It may be a first for us. While we aren’t 100 percent on board with the American Civil Liberties Union (ACLU) on this issue, we are leaning on their side until convinced otherwise.
The ACLU filed a suit the other day in the U.S. District Court, Eastern District of Missouri, that challenges Ellisville’s practice of prosecuting drivers for flashing their headlights to warn other motorists of “radar ahead” or of a police officer on watch to nab speeders. Motorists know that an approaching vehicle that flashes its lights is a warning signal. We slow down. We use caution.
To us that’s a safety practice by motorists — more effective than speed limit signs. It also sends a message that you can be given a ticket for a violation of a traffic law.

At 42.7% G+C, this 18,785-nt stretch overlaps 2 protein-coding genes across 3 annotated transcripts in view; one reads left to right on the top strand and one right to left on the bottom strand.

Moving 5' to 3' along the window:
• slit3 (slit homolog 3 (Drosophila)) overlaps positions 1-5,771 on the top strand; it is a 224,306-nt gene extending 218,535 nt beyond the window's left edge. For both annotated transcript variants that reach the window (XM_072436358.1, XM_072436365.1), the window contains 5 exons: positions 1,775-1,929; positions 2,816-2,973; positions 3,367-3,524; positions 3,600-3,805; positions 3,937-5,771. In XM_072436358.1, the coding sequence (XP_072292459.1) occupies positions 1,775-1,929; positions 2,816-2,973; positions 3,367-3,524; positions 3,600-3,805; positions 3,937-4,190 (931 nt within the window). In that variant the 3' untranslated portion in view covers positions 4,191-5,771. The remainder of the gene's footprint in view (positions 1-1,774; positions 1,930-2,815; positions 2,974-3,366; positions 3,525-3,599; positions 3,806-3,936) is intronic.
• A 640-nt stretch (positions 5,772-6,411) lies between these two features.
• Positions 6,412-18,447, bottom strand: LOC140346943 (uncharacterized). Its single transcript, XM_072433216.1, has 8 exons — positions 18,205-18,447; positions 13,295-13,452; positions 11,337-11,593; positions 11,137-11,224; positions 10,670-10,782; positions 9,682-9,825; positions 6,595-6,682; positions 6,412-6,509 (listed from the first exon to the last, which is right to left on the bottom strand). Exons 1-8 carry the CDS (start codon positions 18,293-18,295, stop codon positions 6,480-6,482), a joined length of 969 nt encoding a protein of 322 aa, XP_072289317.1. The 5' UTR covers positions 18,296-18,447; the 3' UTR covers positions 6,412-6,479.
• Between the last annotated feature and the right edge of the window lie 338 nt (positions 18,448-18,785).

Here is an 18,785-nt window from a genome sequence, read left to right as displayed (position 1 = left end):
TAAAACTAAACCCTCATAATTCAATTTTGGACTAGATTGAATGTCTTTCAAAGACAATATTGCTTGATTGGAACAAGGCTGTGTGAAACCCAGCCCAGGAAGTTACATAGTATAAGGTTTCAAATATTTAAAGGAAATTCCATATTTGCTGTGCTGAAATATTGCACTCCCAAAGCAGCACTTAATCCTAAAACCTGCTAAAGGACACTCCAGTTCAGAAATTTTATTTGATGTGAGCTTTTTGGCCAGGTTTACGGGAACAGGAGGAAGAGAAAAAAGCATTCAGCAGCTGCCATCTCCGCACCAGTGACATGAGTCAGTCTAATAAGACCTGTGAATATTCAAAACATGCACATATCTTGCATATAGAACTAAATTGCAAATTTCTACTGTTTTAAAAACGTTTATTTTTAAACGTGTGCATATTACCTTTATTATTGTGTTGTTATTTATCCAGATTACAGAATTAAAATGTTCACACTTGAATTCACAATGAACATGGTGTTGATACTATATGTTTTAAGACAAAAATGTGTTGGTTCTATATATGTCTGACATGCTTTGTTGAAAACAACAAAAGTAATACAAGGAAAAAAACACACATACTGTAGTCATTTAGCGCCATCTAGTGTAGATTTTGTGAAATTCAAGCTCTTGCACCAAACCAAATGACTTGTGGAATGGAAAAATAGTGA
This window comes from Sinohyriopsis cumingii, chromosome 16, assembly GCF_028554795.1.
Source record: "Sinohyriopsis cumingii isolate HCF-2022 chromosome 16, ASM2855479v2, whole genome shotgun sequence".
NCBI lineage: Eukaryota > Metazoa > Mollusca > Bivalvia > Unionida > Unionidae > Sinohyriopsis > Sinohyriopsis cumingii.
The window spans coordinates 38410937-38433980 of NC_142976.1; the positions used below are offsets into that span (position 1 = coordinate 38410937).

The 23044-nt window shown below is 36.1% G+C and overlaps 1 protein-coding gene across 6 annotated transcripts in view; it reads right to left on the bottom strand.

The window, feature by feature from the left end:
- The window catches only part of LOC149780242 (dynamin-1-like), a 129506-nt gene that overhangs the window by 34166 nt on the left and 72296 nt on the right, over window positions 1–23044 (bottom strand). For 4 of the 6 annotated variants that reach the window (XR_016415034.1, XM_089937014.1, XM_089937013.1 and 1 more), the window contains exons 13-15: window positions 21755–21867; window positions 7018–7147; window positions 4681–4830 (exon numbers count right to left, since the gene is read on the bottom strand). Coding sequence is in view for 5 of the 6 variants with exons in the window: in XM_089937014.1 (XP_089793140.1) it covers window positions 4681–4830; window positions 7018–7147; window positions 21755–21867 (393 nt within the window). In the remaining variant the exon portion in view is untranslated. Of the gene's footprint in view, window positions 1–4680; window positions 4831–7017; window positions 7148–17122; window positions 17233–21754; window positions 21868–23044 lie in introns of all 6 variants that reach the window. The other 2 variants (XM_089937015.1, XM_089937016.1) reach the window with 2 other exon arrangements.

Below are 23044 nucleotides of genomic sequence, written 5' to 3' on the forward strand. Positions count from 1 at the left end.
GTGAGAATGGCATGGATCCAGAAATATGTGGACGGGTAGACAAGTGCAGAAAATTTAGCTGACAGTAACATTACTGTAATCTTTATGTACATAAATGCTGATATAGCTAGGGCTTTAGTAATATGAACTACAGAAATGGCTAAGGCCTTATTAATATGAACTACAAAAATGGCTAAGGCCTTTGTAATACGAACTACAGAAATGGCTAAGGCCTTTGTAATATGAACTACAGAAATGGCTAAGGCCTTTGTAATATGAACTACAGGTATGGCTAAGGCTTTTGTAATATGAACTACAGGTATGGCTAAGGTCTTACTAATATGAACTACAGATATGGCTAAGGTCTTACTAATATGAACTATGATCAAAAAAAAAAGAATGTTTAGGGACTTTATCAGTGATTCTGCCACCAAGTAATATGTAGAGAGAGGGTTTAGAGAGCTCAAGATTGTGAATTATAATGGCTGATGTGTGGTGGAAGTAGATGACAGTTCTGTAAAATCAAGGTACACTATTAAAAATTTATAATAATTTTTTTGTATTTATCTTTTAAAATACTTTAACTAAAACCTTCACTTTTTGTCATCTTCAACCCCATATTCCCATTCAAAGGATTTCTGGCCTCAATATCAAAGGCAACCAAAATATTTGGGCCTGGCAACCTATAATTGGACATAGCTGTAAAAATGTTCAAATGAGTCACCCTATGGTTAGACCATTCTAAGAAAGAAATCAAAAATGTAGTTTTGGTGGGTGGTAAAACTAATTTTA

An ordinance that makes it a violation to warn other motorists about “enforcement ahead,” and use caution, is a long reach of the law. It can be argued that the safety aspects of warning oncoming motorists has more value than giving a ticket and ordering a court appearance, followed by a fine.
An ACLU spokesperson said people who use their First Amendment right to warn others to drive cautiously should not be punished for their message. After all, the spokesperson said, “the purpose of traffic laws is to promote safety, not generate revenue.”
This is an interesting case. Some people would call it a fun case. At any rate, we slow down and exercise caution when oncoming cars flash us. We are thankful for their alertness and kindness.